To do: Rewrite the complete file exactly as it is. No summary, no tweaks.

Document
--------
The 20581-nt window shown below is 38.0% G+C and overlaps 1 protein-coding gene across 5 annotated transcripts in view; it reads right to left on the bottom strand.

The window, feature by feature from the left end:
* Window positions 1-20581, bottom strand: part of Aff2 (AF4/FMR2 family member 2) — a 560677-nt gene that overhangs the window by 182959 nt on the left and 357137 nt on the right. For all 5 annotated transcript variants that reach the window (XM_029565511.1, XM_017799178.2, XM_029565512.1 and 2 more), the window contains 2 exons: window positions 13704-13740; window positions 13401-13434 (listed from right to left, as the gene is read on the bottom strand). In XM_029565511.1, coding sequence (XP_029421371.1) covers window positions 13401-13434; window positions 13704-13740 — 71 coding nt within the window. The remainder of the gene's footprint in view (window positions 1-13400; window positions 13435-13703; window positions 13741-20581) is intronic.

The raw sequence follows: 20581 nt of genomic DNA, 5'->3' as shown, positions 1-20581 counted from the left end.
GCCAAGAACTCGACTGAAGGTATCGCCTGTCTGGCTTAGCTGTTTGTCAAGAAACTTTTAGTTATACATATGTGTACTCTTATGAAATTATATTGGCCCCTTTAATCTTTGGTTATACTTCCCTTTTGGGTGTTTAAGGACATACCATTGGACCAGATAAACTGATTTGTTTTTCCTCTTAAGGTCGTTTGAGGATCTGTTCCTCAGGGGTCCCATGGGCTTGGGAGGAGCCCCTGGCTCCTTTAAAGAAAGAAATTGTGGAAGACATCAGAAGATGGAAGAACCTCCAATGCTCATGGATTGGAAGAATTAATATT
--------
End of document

The 20581-nt window shown below is 38.0% G+C and overlaps 1 protein-coding gene across 5 annotated transcripts in view; it reads right to left on the bottom strand.

The window, feature by feature from the left end:
* Window positions 1-20581, bottom strand: part of Aff2 (AF4/FMR2 family member 2) — a 560677-nt gene that overhangs the window by 182959 nt on the left and 357137 nt on the right. For all 5 annotated transcript variants that reach the window (XM_029565511.1, XM_017799178.2, XM_029565512.1 and 2 more), the window contains 2 exons: window positions 13704-13740; window positions 13401-13434 (listed from right to left, as the gene is read on the bottom strand). In XM_029565511.1, coding sequence (XP_029421371.1) covers window positions 13401-13434; window positions 13704-13740 — 71 coding nt within the window. The remainder of the gene's footprint in view (window positions 1-13400; window positions 13435-13703; window positions 13741-20581) is intronic.

The raw sequence follows: 20581 nt of genomic DNA, 5'->3' as shown, positions 1-20581 counted from the left end.
GCCAAGAACTCGACTGAAGGTATCGCCTGTCTGGCTTAGCTGTTTGTCAAGAAACTTTTAGTTATACATATGTGTACTCTTATGAAATTATATTGGCCCCTTTAATCTTTGGTTATACTTCCCTTTTGGGTGTTTAAGGACATACCATTGGACCAGATAAACTGATTTGTTTTTCCTCTTAAGGTCGTTTGAGGATCTGTTCCTCAGGGGTCCCATGGGCTTGGGAGGAGCCCCTGGCTCCTTTAAAGAAAGAAATTGTGGAAGACATCAGAAGATGGAAGAACCTCCAATGCTCATGGATTGGAAGAATTAATATT